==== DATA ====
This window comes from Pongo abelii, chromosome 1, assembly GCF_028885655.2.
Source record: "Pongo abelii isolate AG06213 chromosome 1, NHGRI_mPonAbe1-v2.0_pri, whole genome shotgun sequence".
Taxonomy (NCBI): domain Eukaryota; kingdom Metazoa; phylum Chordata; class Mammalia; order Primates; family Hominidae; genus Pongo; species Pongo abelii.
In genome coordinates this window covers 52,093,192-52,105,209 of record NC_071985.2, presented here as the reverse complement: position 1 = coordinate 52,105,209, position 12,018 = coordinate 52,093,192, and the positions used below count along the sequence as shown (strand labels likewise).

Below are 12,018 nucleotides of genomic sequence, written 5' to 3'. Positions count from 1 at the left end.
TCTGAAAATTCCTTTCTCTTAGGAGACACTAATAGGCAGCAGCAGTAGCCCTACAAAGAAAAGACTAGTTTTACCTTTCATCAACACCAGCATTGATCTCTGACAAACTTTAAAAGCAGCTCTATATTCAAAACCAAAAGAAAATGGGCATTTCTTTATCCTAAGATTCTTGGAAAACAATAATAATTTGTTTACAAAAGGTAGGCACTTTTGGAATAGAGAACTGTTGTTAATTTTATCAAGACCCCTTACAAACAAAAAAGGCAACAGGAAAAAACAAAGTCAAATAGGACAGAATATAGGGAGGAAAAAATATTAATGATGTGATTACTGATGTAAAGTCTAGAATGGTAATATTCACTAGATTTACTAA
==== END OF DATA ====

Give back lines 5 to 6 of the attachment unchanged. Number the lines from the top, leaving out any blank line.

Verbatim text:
Below are 12,018 nucleotides of genomic sequence, written 5' to 3'. Positions count from 1 at the left end.
TCTGAAAATTCCTTTCTCTTAGGAGACACTAATAGGCAGCAGCAGTAGCCCTACAAAGAAAAGACTAGTTTTACCTTTCATCAACACCAGCATTGATCTCTGACAAACTTTAAAAGCAGCTCTATATTCAAAACCAAAAGAAAATGGGCATTTCTTTATCCTAAGATTCTTGGAAAACAATAATAATTTGTTTACAAAAGGTAGGCACTTTTGGAATAGAGAACTGTTGTTAATTTTATCAAGACCCCTTACAAACAAAAAAGGCAACAGGAAAAAACAAAGTCAAATAGGACAGAATATAGGGAGGAAAAAATATTAATGATGTGATTACTGATGTAAAGTCTAGAATGGTAATATTCACTAGATTTACTAA